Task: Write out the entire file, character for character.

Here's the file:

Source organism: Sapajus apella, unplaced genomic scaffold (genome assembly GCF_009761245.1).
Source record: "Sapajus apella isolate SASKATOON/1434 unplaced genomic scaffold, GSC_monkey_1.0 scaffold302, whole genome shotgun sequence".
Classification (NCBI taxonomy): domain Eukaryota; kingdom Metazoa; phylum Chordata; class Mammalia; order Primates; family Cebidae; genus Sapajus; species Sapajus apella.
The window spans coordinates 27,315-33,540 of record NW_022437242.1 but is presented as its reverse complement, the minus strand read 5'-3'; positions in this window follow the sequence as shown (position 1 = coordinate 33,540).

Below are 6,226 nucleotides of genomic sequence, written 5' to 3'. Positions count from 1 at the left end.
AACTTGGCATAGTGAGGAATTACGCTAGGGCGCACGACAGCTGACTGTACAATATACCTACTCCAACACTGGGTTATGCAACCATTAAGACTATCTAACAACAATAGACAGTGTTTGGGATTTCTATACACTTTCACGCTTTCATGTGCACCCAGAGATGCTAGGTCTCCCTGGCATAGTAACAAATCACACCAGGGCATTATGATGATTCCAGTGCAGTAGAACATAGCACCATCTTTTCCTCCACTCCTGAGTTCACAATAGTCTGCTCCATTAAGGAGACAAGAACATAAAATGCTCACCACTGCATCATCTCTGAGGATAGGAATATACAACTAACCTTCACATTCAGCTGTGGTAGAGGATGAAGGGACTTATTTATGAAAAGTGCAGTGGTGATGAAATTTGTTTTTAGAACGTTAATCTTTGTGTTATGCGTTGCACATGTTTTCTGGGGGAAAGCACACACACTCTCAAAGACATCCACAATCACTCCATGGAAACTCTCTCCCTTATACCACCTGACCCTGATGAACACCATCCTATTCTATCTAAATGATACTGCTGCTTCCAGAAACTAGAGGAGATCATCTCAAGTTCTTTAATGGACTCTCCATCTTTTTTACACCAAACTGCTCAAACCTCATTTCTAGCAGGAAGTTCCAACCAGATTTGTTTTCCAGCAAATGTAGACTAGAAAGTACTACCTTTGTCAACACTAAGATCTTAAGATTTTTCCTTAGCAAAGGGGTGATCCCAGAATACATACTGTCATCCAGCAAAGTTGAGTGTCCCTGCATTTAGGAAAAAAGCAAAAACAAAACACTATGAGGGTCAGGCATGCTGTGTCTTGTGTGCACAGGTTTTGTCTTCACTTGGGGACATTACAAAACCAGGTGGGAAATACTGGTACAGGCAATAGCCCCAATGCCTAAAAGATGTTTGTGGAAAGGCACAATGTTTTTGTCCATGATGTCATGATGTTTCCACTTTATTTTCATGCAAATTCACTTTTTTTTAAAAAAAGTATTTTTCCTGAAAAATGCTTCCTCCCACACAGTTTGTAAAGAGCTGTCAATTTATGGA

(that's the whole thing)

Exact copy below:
Source organism: Sapajus apella, unplaced genomic scaffold (genome assembly GCF_009761245.1).
Source record: "Sapajus apella isolate SASKATOON/1434 unplaced genomic scaffold, GSC_monkey_1.0 scaffold302, whole genome shotgun sequence".
Classification (NCBI taxonomy): domain Eukaryota; kingdom Metazoa; phylum Chordata; class Mammalia; order Primates; family Cebidae; genus Sapajus; species Sapajus apella.
The window spans coordinates 27,315-33,540 of record NW_022437242.1 but is presented as its reverse complement, the minus strand read 5'-3'; positions in this window follow the sequence as shown (position 1 = coordinate 33,540).

Below are 6,226 nucleotides of genomic sequence, written 5' to 3'. Positions count from 1 at the left end.
AACTTGGCATAGTGAGGAATTACGCTAGGGCGCACGACAGCTGACTGTACAATATACCTACTCCAACACTGGGTTATGCAACCATTAAGACTATCTAACAACAATAGACAGTGTTTGGGATTTCTATACACTTTCACGCTTTCATGTGCACCCAGAGATGCTAGGTCTCCCTGGCATAGTAACAAATCACACCAGGGCATTATGATGATTCCAGTGCAGTAGAACATAGCACCATCTTTTCCTCCACTCCTGAGTTCACAATAGTCTGCTCCATTAAGGAGACAAGAACATAAAATGCTCACCACTGCATCATCTCTGAGGATAGGAATATACAACTAACCTTCACATTCAGCTGTGGTAGAGGATGAAGGGACTTATTTATGAAAAGTGCAGTGGTGATGAAATTTGTTTTTAGAACGTTAATCTTTGTGTTATGCGTTGCACATGTTTTCTGGGGGAAAGCACACACACTCTCAAAGACATCCACAATCACTCCATGGAAACTCTCTCCCTTATACCACCTGACCCTGATGAACACCATCCTATTCTATCTAAATGATACTGCTGCTTCCAGAAACTAGAGGAGATCATCTCAAGTTCTTTAATGGACTCTCCATCTTTTTTACACCAAACTGCTCAAACCTCATTTCTAGCAGGAAGTTCCAACCAGATTTGTTTTCCAGCAAATGTAGACTAGAAAGTACTACCTTTGTCAACACTAAGATCTTAAGATTTTTCCTTAGCAAAGGGGTGATCCCAGAATACATACTGTCATCCAGCAAAGTTGAGTGTCCCTGCATTTAGGAAAAAAGCAAAAACAAAACACTATGAGGGTCAGGCATGCTGTGTCTTGTGTGCACAGGTTTTGTCTTCACTTGGGGACATTACAAAACCAGGTGGGAAATACTGGTACAGGCAATAGCCCCAATGCCTAAAAGATGTTTGTGGAAAGGCACAATGTTTTTGTCCATGATGTCATGATGTTTCCACTTTATTTTCATGCAAATTCACTTTTTTTTAAAAAAAGTATTTTTCCTGAAAAATGCTTCCTCCCACACAGTTTGTAAAGAGCTGTCAATTTATGGA